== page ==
• The agency monitors trends in the health care workforce and forecasts future demand. Scholarships and academic loan programs encourage greater minority participation in the health professions and seek to maintain an adequate supply of primary care professionals.

Primary Health Care

HRSA funds almost 1,110 health center grantees that operate more than 7,000 clinics and mobile medical vans. Health centers deliver primary and preventive care to over 16 million low-income patients in every state, the District of Columbia, Puerto Rico, the U.S. Virgin Islands and U.S. possessions in the Pacific.

HIV/AIDS

The agency’s Ryan White HIV/AIDS Program provides primary care, support services and antiretroviral drugs for about 530,000 low-income people. The program also funds training, technical assistance and demonstration projects designed to slow the spread of the epidemic in high-risk populations. These services avert more costly in-patient care and improve the quality of life for those living with the virus.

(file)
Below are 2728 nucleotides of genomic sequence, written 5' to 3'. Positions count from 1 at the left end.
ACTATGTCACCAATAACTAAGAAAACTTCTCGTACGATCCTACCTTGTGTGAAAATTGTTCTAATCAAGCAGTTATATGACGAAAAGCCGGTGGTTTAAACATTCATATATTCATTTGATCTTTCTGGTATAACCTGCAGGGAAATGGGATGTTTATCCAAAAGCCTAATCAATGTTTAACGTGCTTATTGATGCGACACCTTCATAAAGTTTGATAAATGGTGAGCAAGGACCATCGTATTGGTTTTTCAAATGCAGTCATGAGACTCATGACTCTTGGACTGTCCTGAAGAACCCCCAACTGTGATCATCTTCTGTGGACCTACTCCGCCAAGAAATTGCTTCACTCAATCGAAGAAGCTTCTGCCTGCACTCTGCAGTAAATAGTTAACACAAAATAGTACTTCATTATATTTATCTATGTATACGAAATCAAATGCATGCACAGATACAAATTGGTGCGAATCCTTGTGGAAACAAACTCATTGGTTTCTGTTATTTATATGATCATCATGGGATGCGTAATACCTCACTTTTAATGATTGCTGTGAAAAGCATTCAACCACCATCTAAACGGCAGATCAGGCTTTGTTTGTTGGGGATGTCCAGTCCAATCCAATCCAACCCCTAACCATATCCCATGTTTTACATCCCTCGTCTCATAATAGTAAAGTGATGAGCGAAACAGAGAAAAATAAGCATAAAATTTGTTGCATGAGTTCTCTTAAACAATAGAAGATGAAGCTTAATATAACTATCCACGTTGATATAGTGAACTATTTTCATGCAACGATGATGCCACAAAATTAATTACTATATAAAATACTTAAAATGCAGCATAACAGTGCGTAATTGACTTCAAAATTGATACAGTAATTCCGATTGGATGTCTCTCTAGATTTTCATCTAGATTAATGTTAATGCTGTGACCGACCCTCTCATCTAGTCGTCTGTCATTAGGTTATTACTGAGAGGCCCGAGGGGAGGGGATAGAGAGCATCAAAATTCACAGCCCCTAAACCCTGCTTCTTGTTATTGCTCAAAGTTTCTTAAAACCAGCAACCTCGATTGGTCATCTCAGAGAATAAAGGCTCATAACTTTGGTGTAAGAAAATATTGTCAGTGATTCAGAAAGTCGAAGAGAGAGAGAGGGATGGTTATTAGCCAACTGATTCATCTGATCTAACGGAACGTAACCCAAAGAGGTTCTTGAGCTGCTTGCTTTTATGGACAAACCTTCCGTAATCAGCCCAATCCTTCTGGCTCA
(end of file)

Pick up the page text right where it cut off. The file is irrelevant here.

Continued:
Maternal and Child Health Bureau

HRSA administers a broad range of programs for pregnant women, mothers, infants, children, adolescents and their families and children with special health care requirements. The largest of the programs, the Maternal and Child Health Services Block Grant to States, supports local efforts to reduce infant mortality and childhood illness and control costs associated with poor pre- and neo-natal care. The Block Grant includes State Formula Block Grants, Special Projects of Regional and National Significance (SPRANS), and Community Integrated Service Systems (CISS) projects. Other vital missions include Universal Newborn Hearing Screening, Traumatic Brain Injury, Healthy Start, Sickle Cell Service Demonstrations, Family to Family Health Information Centers, Emergency Medical Services for Children, and autism.